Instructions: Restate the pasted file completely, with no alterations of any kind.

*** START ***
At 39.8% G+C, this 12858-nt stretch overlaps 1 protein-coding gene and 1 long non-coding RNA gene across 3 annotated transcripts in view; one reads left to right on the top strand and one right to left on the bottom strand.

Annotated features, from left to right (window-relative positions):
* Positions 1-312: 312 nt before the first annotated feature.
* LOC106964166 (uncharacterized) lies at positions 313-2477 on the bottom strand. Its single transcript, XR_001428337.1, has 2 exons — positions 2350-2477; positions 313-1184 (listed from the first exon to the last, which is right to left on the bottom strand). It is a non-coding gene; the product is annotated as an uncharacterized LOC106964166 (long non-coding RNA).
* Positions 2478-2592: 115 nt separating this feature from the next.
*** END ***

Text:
At 39.8% G+C, this 12858-nt stretch overlaps 1 protein-coding gene and 1 long non-coding RNA gene across 3 annotated transcripts in view; one reads left to right on the top strand and one right to left on the bottom strand.

Annotated features, from left to right (window-relative positions):
* Positions 1-312: 312 nt before the first annotated feature.
* LOC106964166 (uncharacterized) lies at positions 313-2477 on the bottom strand. Its single transcript, XR_001428337.1, has 2 exons — positions 2350-2477; positions 313-1184 (listed from the first exon to the last, which is right to left on the bottom strand). It is a non-coding gene; the product is annotated as an uncharacterized LOC106964166 (long non-coding RNA).
* Positions 2478-2592: 115 nt separating this feature from the next.